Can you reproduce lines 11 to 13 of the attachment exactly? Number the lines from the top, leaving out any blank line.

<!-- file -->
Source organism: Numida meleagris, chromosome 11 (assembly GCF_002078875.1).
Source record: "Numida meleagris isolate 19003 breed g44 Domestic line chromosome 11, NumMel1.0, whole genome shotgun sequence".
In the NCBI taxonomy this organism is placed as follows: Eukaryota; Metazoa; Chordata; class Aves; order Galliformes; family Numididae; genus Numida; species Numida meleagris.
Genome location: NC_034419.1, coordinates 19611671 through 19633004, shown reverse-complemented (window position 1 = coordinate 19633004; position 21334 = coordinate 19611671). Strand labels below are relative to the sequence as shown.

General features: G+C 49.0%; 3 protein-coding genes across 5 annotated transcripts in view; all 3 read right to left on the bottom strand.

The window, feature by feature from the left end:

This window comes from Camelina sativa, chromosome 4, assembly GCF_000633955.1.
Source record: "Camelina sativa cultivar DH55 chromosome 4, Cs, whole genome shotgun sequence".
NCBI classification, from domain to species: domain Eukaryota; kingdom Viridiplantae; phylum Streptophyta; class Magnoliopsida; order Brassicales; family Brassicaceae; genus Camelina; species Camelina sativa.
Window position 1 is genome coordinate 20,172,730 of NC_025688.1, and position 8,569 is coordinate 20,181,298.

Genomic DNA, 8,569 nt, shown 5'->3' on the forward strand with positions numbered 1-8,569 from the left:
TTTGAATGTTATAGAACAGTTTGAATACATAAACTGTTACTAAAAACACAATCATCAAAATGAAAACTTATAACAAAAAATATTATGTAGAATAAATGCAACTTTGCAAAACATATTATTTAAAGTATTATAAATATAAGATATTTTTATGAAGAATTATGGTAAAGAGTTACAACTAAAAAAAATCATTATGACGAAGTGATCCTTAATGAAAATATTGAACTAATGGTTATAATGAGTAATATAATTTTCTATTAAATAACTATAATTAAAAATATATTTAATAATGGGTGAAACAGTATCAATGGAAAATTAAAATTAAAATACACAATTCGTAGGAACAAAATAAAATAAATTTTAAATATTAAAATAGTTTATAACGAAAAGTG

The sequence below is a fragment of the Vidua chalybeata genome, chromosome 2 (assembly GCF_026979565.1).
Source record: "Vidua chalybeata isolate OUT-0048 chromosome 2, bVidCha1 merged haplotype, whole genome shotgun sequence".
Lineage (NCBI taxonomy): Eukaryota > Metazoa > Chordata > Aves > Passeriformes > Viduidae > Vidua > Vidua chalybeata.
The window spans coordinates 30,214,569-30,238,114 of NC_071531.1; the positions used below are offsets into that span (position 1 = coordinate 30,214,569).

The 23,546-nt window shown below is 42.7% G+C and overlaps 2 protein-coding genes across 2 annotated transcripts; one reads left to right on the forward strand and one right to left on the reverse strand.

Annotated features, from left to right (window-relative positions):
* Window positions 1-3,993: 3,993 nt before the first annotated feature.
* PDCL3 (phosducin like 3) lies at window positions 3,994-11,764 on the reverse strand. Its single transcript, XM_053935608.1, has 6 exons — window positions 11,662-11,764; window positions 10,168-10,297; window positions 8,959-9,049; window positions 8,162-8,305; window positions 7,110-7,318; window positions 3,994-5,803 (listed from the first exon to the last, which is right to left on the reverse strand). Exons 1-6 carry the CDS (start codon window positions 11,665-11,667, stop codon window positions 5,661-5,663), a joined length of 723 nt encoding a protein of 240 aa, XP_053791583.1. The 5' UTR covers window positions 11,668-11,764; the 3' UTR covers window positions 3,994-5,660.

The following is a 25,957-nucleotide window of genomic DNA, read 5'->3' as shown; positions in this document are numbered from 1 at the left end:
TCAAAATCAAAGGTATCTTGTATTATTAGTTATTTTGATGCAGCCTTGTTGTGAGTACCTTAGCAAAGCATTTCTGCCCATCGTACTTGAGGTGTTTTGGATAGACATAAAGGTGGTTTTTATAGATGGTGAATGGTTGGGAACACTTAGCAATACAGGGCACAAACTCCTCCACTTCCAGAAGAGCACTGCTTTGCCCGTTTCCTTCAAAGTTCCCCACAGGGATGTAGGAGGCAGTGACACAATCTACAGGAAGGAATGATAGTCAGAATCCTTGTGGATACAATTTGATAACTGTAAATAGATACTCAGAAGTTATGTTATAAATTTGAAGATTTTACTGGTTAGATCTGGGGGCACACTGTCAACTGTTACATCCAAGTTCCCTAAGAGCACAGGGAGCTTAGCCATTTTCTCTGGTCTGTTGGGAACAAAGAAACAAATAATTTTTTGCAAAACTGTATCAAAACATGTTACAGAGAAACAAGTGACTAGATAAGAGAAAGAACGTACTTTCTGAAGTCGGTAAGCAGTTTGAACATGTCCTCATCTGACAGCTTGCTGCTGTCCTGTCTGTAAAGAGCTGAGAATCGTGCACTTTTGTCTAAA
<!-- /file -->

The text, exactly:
Genomic DNA, 8,569 nt, shown 5'->3' on the forward strand with positions numbered 1-8,569 from the left:
TTTGAATGTTATAGAACAGTTTGAATACATAAACTGTTACTAAAAACACAATCATCAAAATGAAAACTTATAACAAAAAATATTATGTAGAATAAATGCAACTTTGCAAAACATATTATTTAAAGTATTATAAATATAAGATATTTTTATGAAGAATTATGGTAAAGAGTTACAACTAAAAAAAATCATTATGACGAAGTGATCCTTAATGAAAATATTGAACTAATGGTTATAATGAGTAATATAATTTTCTATTAAATAACTATAATTAAAAATATATTTAATAATGGGTGAAACAGTATCAATGGAAAATTAAAATTAAAATACACAATTCGTAGGAACAAAATAAAATAAATTTTAAATATTAAAATAGTTTATAACGAAAAGTG

The sequence below is a fragment of the Vidua chalybeata genome, chromosome 2 (assembly GCF_026979565.1).